"Stuart." I yelled, over the din of the train.
"What country you belong?" Shouted the tash.
I decided to answer with unusual honesty, "Scotland."
"What you think of Lennon?"
"Lenin the Russian or John Lennon from the Beatles?" I asked, a little taken aback by the unusual direction of the conversation.
"Yes..." Nodded the tash.
A smiling silence ensued.
With this I knew it would, linguistically, be a tough conversation. With only a few steps away from the tourist trail, English as an official language in India becomes a novel idea and, when posed with a question they don't understand, an Indian will simply offer a polite "yes," a head wiggle and a reassuring smile, as if to say "don't worry Gora, I know exactly what I'm saying yes to..."
As we waved goodbye to the polyglot tuk tuk drivers of Varanasi, we were doing so with only the vaguest idea of what lay ahead. Little did we realise that the tourist trail across central India is little more than a goat track across a misty, fern covered hillside (that last reference being a warning to those hillwalking in Scotland!).
Four hours after we left the Ganges' tuk tuk drivers, cars were stopping on the streets of Allahabad as two tourists meandered along seeking out the local sights. In the evening, diners were brought to a jaw-dropping halt as we walked into a local restaurant and the following morning at the train station, children gawped with a mixture of fear and inquisitiveness as I stood on the platform munching samosas for breakfast.
In a second class carriage somewhere in Uttar Pradesh, not only was I asked about my opinion on Lennon/Lenin but anything we did, from opening a book to me scratching my arse, led to a swarm of curious, smiling onlookers and camera phones being pointed in our direction. In the space of 3 hours, we had achieved celebrity status within the train carriage and, when the time finally came for us to disembark, it was with many a handshake and sincere looks of sadness from our new found fans.
We wandered out of the station, into the dusty urban hole of Satna, and sought out some bus station bound transport. We quickly organised a spluttering trip across town in a wheezing antique tuk tuk and were soon faced with dozens of screaming bus touts in a giant dust bowl. Sporting a fresh layer of sweat and dust, we booked ourselves onto a local bone rattler heading for the tourist sanctuary of Khajuraho, home to India's openly filthy, Kamasutra clad temples. However, our presence in the station soon caused a further stir as some people boarded our stationary bus simply to stare at the two Goras and, just before we departed, one enthralled obserever asked for my autograph across the palm of his hand.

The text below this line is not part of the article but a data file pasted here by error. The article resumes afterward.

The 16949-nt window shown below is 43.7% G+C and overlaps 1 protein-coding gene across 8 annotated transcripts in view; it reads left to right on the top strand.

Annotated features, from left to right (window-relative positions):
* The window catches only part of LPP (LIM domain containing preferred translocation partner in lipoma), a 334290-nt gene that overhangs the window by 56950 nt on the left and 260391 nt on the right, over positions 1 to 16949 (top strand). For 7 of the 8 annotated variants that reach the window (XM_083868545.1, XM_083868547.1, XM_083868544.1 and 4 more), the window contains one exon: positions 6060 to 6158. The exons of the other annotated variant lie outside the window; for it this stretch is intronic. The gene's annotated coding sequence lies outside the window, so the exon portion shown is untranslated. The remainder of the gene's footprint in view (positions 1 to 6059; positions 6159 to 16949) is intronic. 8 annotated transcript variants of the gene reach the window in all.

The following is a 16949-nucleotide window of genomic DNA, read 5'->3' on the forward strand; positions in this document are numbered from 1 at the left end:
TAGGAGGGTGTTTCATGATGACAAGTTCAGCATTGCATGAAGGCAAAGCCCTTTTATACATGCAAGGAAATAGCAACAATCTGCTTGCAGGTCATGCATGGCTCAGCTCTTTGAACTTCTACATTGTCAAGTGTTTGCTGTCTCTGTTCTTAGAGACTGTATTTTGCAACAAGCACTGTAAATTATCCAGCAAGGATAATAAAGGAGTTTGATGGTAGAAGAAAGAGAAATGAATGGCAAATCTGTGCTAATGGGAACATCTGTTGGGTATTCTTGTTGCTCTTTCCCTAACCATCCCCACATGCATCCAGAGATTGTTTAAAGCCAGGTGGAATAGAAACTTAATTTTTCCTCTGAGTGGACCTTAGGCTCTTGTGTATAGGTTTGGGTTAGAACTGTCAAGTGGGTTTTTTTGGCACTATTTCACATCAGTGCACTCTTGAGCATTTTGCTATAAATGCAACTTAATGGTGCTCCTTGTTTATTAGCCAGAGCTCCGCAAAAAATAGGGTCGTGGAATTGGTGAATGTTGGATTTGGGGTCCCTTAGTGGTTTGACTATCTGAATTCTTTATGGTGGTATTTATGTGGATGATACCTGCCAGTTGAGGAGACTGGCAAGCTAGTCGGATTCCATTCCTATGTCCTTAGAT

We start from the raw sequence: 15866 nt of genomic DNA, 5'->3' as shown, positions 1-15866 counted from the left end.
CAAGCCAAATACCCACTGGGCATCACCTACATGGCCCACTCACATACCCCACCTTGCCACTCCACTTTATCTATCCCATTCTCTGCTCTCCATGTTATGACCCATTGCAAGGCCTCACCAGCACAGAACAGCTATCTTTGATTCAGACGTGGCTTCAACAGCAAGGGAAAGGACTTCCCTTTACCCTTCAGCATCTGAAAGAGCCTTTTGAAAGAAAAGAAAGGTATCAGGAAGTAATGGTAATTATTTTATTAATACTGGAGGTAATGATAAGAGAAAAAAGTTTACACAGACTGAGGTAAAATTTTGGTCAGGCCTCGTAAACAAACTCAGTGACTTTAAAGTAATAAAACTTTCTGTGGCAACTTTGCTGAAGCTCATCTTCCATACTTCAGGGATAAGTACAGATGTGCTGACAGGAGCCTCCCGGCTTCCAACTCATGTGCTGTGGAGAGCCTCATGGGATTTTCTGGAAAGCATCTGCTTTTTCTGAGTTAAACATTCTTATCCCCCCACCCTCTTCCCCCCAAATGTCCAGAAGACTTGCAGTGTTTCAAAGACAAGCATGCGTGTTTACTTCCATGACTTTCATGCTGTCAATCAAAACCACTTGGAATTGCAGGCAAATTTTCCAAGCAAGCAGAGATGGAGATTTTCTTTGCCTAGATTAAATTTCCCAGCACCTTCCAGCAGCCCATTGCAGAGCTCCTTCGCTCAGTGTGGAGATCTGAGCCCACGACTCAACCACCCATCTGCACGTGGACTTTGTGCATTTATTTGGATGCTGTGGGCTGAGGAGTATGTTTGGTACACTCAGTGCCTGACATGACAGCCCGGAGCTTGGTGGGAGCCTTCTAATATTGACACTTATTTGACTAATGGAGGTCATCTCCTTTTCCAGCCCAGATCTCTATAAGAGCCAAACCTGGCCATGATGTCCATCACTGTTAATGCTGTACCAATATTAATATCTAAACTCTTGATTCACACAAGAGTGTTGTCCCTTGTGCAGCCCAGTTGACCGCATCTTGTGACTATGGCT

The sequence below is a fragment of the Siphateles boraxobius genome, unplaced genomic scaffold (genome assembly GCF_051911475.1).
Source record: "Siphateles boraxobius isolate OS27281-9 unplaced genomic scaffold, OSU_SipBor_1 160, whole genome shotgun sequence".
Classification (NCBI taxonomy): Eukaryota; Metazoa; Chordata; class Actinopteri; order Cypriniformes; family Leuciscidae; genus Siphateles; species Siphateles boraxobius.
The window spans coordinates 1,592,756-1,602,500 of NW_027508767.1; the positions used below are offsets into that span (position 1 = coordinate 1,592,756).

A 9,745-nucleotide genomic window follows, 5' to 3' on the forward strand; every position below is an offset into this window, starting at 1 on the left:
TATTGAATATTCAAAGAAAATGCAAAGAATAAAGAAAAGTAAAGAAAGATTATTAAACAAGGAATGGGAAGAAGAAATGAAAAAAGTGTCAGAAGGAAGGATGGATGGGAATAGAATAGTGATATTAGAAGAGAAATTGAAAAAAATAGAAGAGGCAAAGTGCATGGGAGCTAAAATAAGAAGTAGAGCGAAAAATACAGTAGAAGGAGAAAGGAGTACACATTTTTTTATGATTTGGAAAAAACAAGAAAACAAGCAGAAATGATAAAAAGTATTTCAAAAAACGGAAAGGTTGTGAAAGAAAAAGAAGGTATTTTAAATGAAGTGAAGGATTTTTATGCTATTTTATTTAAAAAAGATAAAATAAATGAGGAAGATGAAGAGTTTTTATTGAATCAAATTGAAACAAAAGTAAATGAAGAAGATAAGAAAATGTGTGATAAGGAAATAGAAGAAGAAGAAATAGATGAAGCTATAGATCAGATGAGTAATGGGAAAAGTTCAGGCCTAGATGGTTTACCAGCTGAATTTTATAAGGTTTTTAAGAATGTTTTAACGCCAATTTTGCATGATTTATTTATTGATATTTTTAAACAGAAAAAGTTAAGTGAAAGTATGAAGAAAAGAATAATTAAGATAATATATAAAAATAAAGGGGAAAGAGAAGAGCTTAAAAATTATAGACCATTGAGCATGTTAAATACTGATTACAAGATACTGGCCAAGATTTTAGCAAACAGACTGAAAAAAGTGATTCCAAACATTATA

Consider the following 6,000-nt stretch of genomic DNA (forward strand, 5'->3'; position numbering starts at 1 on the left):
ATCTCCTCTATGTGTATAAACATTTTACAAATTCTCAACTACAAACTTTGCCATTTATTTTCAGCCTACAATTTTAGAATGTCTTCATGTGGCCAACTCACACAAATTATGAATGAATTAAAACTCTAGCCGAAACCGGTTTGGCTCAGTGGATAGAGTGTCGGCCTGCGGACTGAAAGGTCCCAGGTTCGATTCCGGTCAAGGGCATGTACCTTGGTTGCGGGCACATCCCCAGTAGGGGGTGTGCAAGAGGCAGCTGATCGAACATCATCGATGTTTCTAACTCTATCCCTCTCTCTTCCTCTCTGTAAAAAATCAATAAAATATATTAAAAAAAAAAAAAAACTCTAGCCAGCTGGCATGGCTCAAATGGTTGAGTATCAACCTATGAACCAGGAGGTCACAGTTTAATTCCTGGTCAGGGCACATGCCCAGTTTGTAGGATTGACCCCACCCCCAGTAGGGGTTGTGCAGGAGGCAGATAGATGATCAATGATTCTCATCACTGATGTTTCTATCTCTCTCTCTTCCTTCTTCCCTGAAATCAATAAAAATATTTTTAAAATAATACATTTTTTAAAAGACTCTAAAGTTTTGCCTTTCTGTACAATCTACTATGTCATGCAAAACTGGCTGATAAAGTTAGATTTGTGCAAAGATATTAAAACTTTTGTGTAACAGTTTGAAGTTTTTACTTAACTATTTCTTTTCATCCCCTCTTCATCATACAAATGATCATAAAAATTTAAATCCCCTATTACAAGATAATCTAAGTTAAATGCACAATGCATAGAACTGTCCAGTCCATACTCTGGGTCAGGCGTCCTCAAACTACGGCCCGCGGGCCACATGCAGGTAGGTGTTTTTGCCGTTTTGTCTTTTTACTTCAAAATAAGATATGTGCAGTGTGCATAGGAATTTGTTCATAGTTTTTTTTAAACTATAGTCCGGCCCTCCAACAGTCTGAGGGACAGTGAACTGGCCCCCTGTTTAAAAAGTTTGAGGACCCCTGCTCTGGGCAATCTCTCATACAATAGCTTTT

We spent three or four days in Khajuraho enjoying the small town atmosphere, watching kids fishing in the lake, cycling through the surrounding countryside, taking sex tips from the one thousand year old temple carvings and avoiding the numerous touts plying everything from Kashmiri shawls to shawls from Kashmir.
Once refreshed, we started the long haul towards the coast which, due to Lana's extreme phobia, would be conducted entirely by bus. That doesn't sounds too bad, especially considering the genius of sleeper coaches with double beds, until you consider the state of Indian roads. Despite the presence of tarmac, the highways provide an authentic experience of what it would have been like to drive across the Somme in 1916. They also offer Indians a good chance to observe tourists at first hand and, when they've had a beer or two, try and get a little closer.
Whilst on a midnight snack and toilet stop, a random Indian pisshead boarded the bus and tried his hand at a conversation, a considerable challenge considering his lack of English and swollen alcohol tongue. After a few minutes of unsuccessful chat, Rab C Sanjeet decided to see if proximity was the problem and climbed the little ladder to our bed until his face was well within the intimacy zone. He then proceeded to touch my hair whilst murmuring "hairstyle" and then slobbered a wet kiss on Lana's hand. It took a loud "Fuck Off!" before he decided that perhaps he wasn't as welcome in our bed as he'd hoped.
We recovered from the trampoline bus bed experience the next night in Bhopal, a town which 25 years ago was accidentally gassed by an American factory leading to thousands of deaths, and which today feels as far from a tourist destination as perhaps central Baghdad. We checked bus times at the station, stopping people in their tracks. We walked along the street, perusing a woman's small jewellery stall and drew in a crowd of at least twenty onlookers. We went into a local bar offering possibly the cheapest draught beer in all of India and had our photos taken with at least ten other drinkers as well as one guy saying he would remember the day he met us forever. Celebrity status had well and truly returned.
However, the swirling dust and clammer of central Indian cities offered little appeal and, after Bhopal, it was another twenty hours worth of bus travel before we were finally reached Bollywood and the Arabian sea. Mumbai could wait, there were beaches waiting for us...
|From An Ache For The Distance|